While there have been significant increases in awareness of pre-exposure prophylaxis (PrEP) in recent years, uptake remains relatively low in populations most impacted by HIV – particularly young men who have sex with men (YMSM). This may partially be attributed to the lack of conversations between eligible individuals and their providers about PrEP and sexual health in general. Many major cities have launched campaigns aiming to address gap by using sex-positive messaging to empower individuals to be proactive in seeking out a PrEP prescription. In 2016, the citywide PrEP4Love campaign launched in Chicago. The campaign depicted racially diverse couples with catchy phrases (‘Spread Tingle’) in a variety of settings, including bus stops, fliers, and bar coasters. The campaign linked interested parties to additional information about starting PrEP, including a list of providers in Illinois.
RADAR is a longitudinal cohort study of YMSM to investigate multilevel factors associated with HIV infection in Chicago. At baseline, participants reported being assigned male at birth, aged 16-29 years, and either identified as LGBT or reported sex with another man. Between June 2017 and April 2018, additional questions were added to the core survey regarding awareness of the PrEP4Love campaign.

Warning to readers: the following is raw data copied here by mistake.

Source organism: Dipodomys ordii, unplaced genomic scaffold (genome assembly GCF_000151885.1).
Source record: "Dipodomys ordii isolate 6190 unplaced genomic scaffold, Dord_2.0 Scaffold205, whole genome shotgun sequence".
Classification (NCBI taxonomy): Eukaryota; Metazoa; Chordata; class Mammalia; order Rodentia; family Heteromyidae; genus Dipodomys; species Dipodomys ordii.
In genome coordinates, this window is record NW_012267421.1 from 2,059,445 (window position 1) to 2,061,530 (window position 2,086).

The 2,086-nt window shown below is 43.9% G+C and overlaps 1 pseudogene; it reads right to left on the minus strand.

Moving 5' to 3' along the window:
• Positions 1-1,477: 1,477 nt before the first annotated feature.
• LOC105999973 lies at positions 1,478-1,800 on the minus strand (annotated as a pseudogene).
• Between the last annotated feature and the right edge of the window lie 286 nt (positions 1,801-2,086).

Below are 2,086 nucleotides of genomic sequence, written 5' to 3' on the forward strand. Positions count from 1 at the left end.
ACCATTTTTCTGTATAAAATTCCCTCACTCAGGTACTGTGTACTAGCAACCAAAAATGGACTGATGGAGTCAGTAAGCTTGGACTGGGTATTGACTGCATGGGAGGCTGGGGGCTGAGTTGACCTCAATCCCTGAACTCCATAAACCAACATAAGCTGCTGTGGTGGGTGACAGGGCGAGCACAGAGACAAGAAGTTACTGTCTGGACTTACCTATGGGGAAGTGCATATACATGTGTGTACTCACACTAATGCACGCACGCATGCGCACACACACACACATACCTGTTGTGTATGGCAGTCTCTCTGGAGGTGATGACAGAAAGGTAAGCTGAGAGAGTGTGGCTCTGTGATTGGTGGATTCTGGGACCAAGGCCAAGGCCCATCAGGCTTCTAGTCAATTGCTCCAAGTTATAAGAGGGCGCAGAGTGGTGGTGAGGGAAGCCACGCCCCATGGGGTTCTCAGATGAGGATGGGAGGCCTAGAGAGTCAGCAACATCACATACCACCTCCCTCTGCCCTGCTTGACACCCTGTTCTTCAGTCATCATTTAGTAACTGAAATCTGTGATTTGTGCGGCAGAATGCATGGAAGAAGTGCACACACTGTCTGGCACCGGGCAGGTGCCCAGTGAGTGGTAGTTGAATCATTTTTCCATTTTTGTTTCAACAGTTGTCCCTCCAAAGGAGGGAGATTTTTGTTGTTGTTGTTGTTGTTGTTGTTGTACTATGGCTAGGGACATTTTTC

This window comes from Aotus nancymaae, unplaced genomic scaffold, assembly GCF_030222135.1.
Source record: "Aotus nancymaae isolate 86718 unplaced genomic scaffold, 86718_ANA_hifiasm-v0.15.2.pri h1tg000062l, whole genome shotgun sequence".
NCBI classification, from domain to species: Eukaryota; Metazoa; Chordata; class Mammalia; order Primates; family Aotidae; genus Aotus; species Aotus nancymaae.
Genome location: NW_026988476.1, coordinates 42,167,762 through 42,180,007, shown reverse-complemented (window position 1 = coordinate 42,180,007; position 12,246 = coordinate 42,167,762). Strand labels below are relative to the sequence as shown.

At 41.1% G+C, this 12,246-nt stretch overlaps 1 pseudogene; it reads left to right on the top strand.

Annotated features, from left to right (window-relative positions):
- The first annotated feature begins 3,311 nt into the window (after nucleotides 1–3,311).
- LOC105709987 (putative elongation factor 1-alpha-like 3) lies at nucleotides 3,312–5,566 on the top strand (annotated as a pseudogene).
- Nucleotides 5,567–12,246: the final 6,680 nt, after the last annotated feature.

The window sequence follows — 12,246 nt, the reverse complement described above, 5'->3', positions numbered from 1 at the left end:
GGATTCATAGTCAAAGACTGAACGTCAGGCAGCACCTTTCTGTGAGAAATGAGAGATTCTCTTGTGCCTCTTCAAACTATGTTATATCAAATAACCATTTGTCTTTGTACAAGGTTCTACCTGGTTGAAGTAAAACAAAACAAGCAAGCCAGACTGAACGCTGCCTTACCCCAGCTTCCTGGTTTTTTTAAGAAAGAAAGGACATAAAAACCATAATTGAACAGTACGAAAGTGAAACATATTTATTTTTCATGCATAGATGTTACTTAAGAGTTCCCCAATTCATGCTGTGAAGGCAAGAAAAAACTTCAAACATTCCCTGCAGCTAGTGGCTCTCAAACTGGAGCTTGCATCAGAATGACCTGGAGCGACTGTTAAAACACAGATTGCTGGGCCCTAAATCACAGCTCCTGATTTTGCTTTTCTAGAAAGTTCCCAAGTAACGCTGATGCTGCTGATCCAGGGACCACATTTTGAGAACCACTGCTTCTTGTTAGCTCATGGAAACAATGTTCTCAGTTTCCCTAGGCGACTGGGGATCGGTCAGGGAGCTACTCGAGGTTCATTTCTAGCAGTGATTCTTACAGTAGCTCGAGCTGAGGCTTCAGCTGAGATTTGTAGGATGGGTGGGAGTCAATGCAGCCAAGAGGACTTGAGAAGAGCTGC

75.9% of the 700 people responding to PrEP4Love questions had seen the ads in at least one location. Most saw them online (57.8%), at pride events (50.7%), through friends (35.0%), or at a healthcare provider’s office (32.0%).,Participants who saw PrEP4Love ads were significantly more likely to have used PrEP in the prior 6 months (OR = 1.87; 95% CI: 1.15, 3.16). Further, those who saw PrEP4Love ads were nearly three times as likely to have spoken with a healthcare provider than those unaware of the campaign (OR = 2.77; 95% CI: 1.93, 4.00), and twice as likely to have initiated this conversation (OR = 2.07; 95% CI: 1.15, 3.85).
A multimedia PrEP campaign in Chicago was effective at reaching populations at greatest risk for HIV – YMSM. Seeing ads for PrEP4Love was associated with provider conversations as well as PrEP initiation, two major outcomes for the campaign. Although the impact of citywide campaigns can rarely be evaluated, we saw evidence for the success of PrEP4Love. To encourage PrEP uptake among at-risk populations, other jurisdictions need eye-catching and continuous campaigns similar to Chicago.